Say I've got a program that monitors a news feed and as I'm monitoring it I'd like to discover when a bunch of stories come out with a particular keyword in the title. Ideally I want to know when there are an unusual number of stories clustered around one another.

I'm entirely new to statistical analysis and I'm wondering how you would approach this problem. How do you select what variables to consider? What characteristics of the problem affect your choice of an algorithm? Then, what algorithm do you choose and why?

Thanks, and if the problem needs clarification please let me know.


You can try Latent Semantic Analysis, which basically provides a way to represent in a reduced space your news feeds and any term (in your case, keyword appearing in the title). As it relies on Singular Value Decomposition, I suppose you may then be able to check if there exists a particular association between those two attributes. I know this is used to find documents matching a specific set of criteria, as in information retrieval, or to construct a tree reflecting terms similarity (like a dictionary) based on a large corpus (which here plays the role of the concept space).

See for a gentle introduction An Introduction to Latent Semantic Analysis, by Landauer et al.

Moreover, there is an R package that implements this technique, namely lsa.


The traditional solution to this problem is to use the vector representation for the news stories and then cluster the vectors. The vectors are arrays where each entry represents a word or word class. The value associated to each word will be the tf-idf weight. This value goes up the more frequent the word in the document and down the more frequent the word is in the whole collection of documents.

You may think of the titles as the documents, but sticking to just the title for news stories may be a bit risky for clustering similar stories. The problem is that by using word counts you are discarding all information on the order of the words. Longer texts compensate for that loss information by distinguishing documents by the vocabulary used (articles mentioning finance, money, ... are closer to each other than those mentioning ergodic, Poincare).

If you want to stick to titles, one idea is to think of word pairs as the words you use in the vector representation. So for the title The eagle has landed, you would think of the eagle, eagle has, has landed. as the “words.”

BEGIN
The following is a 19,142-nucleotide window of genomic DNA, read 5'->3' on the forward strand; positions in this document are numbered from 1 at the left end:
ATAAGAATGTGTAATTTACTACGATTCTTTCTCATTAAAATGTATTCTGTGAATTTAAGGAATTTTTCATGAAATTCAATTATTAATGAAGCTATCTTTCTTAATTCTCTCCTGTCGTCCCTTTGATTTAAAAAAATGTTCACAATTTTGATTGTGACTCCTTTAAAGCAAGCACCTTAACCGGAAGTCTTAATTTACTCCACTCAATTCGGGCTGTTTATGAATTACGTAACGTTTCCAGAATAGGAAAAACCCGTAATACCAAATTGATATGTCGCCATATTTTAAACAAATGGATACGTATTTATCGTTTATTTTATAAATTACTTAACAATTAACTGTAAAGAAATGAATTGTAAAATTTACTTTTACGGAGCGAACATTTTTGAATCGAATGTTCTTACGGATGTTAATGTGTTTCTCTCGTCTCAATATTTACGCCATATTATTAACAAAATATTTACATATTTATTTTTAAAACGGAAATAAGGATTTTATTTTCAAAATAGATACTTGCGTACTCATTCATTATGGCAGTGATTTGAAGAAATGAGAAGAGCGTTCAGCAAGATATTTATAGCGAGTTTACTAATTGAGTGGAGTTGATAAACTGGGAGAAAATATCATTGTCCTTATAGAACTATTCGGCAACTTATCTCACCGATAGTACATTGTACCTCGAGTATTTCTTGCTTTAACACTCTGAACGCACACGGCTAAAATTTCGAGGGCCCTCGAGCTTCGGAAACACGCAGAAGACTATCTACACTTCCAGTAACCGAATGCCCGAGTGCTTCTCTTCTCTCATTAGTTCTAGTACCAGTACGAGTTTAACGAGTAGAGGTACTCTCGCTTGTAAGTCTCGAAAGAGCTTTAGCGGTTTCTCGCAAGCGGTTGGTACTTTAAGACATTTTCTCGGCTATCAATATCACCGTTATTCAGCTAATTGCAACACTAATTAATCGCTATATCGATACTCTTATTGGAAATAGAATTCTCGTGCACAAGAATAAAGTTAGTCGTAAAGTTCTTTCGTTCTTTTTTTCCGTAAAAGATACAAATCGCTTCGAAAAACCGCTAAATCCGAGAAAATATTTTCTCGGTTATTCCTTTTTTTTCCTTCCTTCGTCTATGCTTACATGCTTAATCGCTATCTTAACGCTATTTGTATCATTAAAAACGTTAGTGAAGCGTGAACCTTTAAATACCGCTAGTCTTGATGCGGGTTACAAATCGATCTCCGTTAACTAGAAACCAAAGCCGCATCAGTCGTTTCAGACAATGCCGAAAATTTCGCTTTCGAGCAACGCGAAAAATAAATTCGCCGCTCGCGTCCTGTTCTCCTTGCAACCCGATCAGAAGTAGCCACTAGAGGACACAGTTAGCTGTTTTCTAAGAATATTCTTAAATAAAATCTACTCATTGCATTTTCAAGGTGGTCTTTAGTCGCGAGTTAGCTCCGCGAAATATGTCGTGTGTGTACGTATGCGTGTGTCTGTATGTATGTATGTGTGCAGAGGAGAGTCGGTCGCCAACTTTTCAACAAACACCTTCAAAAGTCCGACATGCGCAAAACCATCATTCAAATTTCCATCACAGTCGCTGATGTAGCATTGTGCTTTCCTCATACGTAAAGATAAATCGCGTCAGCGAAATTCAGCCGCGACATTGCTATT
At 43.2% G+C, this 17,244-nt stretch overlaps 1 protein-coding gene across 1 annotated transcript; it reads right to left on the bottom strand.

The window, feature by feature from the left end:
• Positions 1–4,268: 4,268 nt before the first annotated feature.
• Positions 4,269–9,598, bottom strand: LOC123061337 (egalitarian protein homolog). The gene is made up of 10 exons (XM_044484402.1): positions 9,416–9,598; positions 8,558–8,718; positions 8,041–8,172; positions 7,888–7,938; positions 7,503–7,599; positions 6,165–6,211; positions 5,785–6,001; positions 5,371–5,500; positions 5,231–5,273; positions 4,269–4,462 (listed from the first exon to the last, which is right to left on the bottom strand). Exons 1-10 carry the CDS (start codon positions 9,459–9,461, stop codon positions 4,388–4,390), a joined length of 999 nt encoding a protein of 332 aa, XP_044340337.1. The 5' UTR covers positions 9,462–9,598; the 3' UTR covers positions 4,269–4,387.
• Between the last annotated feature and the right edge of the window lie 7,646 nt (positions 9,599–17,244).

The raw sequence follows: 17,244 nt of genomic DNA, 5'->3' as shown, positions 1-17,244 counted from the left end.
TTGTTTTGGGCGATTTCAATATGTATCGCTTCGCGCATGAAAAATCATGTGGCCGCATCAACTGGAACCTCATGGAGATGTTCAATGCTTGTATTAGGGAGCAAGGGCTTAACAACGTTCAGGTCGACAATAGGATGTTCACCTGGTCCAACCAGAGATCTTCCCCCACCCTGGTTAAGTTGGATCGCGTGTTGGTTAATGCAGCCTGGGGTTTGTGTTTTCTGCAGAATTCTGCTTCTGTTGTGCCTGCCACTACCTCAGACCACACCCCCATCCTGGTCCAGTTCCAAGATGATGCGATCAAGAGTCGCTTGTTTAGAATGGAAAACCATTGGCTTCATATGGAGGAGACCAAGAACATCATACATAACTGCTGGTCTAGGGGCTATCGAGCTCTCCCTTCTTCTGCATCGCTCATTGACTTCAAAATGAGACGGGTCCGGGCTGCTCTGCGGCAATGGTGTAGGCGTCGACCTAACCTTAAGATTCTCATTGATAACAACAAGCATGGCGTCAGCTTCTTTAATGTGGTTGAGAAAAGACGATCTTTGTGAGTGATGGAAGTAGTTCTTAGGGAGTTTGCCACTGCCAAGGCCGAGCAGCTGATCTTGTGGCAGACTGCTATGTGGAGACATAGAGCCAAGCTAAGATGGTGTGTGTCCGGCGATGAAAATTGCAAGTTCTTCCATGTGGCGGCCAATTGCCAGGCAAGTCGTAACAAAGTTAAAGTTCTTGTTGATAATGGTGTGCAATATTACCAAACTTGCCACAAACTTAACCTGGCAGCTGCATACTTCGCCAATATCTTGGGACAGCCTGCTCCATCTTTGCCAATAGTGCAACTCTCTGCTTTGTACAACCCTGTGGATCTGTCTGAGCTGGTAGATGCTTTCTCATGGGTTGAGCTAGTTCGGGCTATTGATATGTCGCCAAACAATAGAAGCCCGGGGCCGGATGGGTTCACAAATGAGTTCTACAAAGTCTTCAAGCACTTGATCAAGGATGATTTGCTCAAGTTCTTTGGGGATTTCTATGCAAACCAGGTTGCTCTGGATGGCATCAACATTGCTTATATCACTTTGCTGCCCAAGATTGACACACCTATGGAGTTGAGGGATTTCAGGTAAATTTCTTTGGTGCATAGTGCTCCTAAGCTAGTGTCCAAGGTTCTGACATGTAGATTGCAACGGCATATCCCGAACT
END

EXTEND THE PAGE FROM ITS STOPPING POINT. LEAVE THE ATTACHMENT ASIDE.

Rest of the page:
To discover when a cluster has become much bigger or different from the others you will need to develop a decision procedure.


This problem you are asking about is known as text mining!

There are a few things you need to consider. For example in your question you mentioned using keywords in titles. One may ask "why not the text in the article rather than just the title?" which brings me to the first consideration: What data do you limit yourself to?

Secondly, as the previous answer suggests, using frequencies is a great start. To take the analysis further you may start looking at what words occur frequently together! For example, the word 'happy' may occur very frequently... however if always accompanied by a 'not' your conclusions would be very different!

There is a very nice Australian piece of software I have used in the past called Leximancer. I would advise anybody interested in text mining to have a look at their site and the examples they have... from memory one of which analysed speeches by 2 U.S. presidential candidates. It makes for some very interesting reading!


I would start with a frequency distribution. Collect for a big corpus the word-frequencies and select smartly the words that are keywords (not misspellings, with a very low frequency, and not stop words like "and", "or")

Then when you have a number of new feeds, compare their distribution with the distribution that you build from your training data. Look to the big differences in frequencies and select so the important keywords of that moment.


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